By Zoya Gervis // SWNS
The saying is true: you can’t teach an old dog new tricks. New research shows that 38% of baby boomers feel they’re too old to change their ways.
A poll of 1,000 millennials and 1,000 baby boomers found that 81% of millennials are more open to change than their baby boomer counterparts.
Things are changing so quickly that two-thirds of millennials say they will be remaking traditional holiday meals, plant-based.
The survey conducted by OnePoll in conjunction with Eat Just, Inc. aimed to uncover how different generations feel about change as the holidays approach and discovered even half of baby boomers say they will prepare at least one plant-based version of a holiday dish this year.
Thirty-one percent of all respondents will be planning for a family member eating more plant-based.
But, 68% of baby boomers say they prefer to follow traditions, generally.
And 39% of baby boomers like to stick closely to traditions when it comes to the holidays.
That’s true for holiday meal time, too. Gathering a variety of different palettes and diets around the same table can be challenging for 42% of baby boomers who say their children eat much differently now compared to when they were young.
When asked about how each generation plans to eat over the holidays, one in five baby boomers says they have absolutely zero plans to eat healthily — compared to 74% of millennials who plan on choosing healthy holiday dishes.
And that is spurring concern for millennials about their parent’s health. Sixty-eight percent of the millennials surveyed say their parents’ diet concerns them.
However, 61% of millennials say their parents simply refuse to change their ways — specifically their diets.
“Finding a common ground between millennials and baby boomers can be a challenge. This holiday season, despite the reluctance for parents to adopt healthier lifestyles, millennials will be serving up healthier versions of traditional holiday dishes — in the hopes of bringing everyone together, even if it is virtually” stated a spokesperson for Eat Just, Inc.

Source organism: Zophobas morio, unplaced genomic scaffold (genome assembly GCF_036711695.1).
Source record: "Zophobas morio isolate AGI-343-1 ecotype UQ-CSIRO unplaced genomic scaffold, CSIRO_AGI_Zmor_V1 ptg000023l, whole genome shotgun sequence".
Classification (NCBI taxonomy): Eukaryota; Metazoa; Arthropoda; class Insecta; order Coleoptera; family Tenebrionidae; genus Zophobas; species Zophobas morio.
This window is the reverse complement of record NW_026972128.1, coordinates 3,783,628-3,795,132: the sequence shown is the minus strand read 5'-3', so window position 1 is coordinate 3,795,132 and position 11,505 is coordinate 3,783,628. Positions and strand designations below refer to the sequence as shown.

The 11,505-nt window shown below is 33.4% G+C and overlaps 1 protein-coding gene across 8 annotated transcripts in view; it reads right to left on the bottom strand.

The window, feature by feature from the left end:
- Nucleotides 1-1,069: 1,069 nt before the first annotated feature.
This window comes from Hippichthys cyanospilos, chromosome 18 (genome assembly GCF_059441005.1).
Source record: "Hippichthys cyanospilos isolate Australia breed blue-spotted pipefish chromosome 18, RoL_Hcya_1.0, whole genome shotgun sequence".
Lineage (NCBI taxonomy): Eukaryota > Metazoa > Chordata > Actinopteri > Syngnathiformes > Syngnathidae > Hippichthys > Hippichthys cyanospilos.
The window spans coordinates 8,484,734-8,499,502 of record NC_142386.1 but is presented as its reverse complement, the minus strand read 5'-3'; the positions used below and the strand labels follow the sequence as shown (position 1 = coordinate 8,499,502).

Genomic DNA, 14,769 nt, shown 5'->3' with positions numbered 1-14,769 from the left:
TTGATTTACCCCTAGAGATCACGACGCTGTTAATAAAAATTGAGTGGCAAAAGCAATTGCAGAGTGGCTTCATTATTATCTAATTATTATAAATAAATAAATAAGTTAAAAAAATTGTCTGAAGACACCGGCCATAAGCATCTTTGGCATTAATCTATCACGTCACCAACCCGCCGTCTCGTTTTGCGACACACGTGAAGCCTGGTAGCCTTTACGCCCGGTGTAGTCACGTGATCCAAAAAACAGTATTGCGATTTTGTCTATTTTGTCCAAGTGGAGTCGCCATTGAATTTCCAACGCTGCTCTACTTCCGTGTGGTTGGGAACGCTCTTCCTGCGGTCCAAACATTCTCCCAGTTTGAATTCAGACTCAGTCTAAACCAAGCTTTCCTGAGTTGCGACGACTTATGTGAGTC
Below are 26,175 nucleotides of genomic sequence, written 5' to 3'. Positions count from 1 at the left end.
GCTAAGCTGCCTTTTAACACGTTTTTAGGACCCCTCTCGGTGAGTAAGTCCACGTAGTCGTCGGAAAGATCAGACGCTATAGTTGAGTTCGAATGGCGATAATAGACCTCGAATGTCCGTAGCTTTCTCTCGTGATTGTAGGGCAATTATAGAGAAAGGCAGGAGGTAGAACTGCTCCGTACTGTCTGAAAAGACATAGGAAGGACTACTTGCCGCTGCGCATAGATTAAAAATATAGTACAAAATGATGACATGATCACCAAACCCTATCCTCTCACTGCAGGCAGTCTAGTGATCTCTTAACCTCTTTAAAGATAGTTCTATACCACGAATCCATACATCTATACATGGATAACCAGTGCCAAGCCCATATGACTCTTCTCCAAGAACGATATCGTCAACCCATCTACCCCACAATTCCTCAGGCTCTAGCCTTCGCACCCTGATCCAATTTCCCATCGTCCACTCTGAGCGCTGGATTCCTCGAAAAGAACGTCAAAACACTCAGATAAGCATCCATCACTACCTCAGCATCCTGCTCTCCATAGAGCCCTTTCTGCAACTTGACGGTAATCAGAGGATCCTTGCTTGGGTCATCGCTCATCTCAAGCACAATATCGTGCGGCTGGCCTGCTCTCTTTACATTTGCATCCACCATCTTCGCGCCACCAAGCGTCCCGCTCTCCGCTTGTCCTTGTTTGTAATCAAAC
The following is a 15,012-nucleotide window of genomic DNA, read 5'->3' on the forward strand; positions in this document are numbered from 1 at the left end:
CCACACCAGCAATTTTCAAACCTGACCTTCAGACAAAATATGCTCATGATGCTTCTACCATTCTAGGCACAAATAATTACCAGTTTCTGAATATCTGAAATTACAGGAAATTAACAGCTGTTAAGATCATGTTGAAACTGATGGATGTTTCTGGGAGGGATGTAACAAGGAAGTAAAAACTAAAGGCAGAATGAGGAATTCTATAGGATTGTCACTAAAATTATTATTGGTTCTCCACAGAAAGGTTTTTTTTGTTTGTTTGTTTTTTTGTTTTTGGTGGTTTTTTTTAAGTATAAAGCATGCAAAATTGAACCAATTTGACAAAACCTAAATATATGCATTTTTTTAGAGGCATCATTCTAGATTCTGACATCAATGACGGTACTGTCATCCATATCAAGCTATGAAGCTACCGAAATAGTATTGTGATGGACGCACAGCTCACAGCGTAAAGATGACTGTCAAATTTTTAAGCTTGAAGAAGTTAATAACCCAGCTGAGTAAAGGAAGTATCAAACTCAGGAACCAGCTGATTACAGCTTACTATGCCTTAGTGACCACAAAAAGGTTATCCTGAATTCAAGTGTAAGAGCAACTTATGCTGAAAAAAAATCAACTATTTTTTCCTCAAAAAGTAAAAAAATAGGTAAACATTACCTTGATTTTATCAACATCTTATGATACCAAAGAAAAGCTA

Despite this reluctance to try something new, over half (55%) of all those surveyed say they do indeed plan to change things up this year in some way.
Thirty-nine percent of people plan on having smaller celebrations while a further 34% are getting more involved in the meal preparation and cooking this holiday season.
From cooking different foods than usual and adding new dishes to the holiday menu to spending the holidays solo and not celebrating with the whole family, this holiday season is going to be different.
Results reveal 44% will be making plant-based versions of traditional dishes to accommodate the varying diets and palettes of everyone — with millennials planning on serving up more plant-based dishes than their baby boomer counterparts.
Despite this, 71% of respondents still expect to see certain dishes on the holiday table.
From mashed potatoes (44%) and apple pie (39%) to sweet potatoes (45%) and pecan pie (31%), Americans still want some aspects of traditional holiday meals this year.
“Americans are seeking ways to enjoy their favorite, traditional holiday dishes while maintaining a healthy lifestyle. As a result, people will be switching things up with their holiday menus by incorporating more plant-based ingredients into their dishes to accommodate a variety of diets and lifestyles” added a spokesperson for Eat Just, Inc.